Coronavirus Resources & Protection Guidelines For Nurses
We will continue to update this post as we learn new information from industry leaders. Last updated, March 5, 2020.
By now, you’re likely well aware of COVID-19, the novel respiratory illness sweeping the globe, leaving panic and confusion in its wake. Like the arguably more dangerous flu, prevention is vital for both healthcare personnel and the general public. As a travel nurse, you might feel that you’re out there by yourself, but you’re not. We’re working to respond to this outbreak as best we can. Let’s break down what’s happening.
- Jump to Frequently Asked Questions from your fellow travel nurses
- Download our COVID-19 Response flyer for specific details for our travelers
What TNAA Nurses Need to Know
TNAA employs a team of nurses to provide clinical support to our travelers. Right now, they’re meeting with NATHO (the National Association of Travel Healthcare Organizations), the Joint Commission, and of course, the CDC for guidance and standardized responses. Being a nurse brings an increased risk of exposure, but, as you were trained, following infection prevention and control guidelines can minimize your risk.
What You Can Do Now to Protect Yourself
- Learn Facility Protocol: First and foremost, know and follow your facility’s outbreak preparation plan. Seek out charge nurses, managers, or other staff to find out ASAP. Ensure you know your facility’s isolation protocol. Some hospitals may have a dedicated floor, but most will have Airborne Infection Isolation Rooms.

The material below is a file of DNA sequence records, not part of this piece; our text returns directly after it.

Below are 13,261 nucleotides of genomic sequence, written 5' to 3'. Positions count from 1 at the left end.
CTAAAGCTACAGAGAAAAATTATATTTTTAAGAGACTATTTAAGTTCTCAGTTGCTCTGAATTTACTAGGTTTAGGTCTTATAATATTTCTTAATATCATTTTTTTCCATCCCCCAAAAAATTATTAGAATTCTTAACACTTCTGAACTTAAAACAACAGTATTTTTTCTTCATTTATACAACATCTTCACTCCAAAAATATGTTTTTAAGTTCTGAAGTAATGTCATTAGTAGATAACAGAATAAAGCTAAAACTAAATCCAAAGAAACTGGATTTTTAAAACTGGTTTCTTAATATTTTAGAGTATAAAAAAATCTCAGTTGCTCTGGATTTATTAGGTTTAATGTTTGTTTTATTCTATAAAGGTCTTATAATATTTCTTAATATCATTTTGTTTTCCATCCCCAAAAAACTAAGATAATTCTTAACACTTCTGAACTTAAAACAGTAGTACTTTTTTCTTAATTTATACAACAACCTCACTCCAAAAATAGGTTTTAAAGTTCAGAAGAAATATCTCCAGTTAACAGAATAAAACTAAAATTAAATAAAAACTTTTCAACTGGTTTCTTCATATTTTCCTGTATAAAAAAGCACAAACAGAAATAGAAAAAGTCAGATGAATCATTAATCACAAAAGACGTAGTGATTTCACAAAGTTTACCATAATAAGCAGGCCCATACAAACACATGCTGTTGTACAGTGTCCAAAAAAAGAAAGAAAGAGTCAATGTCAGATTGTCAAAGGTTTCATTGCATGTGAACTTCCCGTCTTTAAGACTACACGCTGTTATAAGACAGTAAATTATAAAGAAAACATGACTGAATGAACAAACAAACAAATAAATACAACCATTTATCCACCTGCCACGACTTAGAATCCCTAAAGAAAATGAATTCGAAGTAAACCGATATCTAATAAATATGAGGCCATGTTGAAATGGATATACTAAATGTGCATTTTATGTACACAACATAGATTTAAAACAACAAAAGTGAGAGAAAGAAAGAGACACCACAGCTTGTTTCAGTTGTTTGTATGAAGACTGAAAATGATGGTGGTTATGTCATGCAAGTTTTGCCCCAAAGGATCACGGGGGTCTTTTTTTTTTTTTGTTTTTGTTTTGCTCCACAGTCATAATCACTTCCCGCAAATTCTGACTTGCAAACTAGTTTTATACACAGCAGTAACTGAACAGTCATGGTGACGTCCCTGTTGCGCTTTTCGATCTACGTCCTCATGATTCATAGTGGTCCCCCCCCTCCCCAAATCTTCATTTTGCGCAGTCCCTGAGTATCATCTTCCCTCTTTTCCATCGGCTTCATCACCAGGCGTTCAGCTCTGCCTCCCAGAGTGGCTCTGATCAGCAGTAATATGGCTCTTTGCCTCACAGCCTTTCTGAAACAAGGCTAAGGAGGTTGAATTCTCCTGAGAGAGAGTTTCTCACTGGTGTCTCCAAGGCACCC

- Put it into Practice: Knowing and following are 2 different animals. Be sure that you don’t skip any steps when it comes to PPE or potentially infectious materials. If it’s been a while, refer to this quick CDC guide for PPE.
Refer to Industry Experts to Stay Informed on COVID-19
Always refer to local and state health departments to know what is happening in your location. The CDC, JAMA Network, and WHO consistently post updates, epidemiological features, and statistics surrounding the disease.
Healthcare workers rely on personal protective equipment to protect themselves and their patients from being infected and infecting others.
Shortages are leaving doctors, nurses and other frontline workers dangerously ill-equipped to care for #COVID19 patients#coronavirus pic.twitter.com/zrYhEK5xRQ
— World Health Organization (WHO) (@WHO) March 3, 2020
Frequently Asked Questions
- What if I cared for a patient infected with COVID-19 or a Coronavirus PUI?
- What if I'm feeling sick?
- What if I need to quarantine for 2 weeks?
- I have a trip planned, what should I do?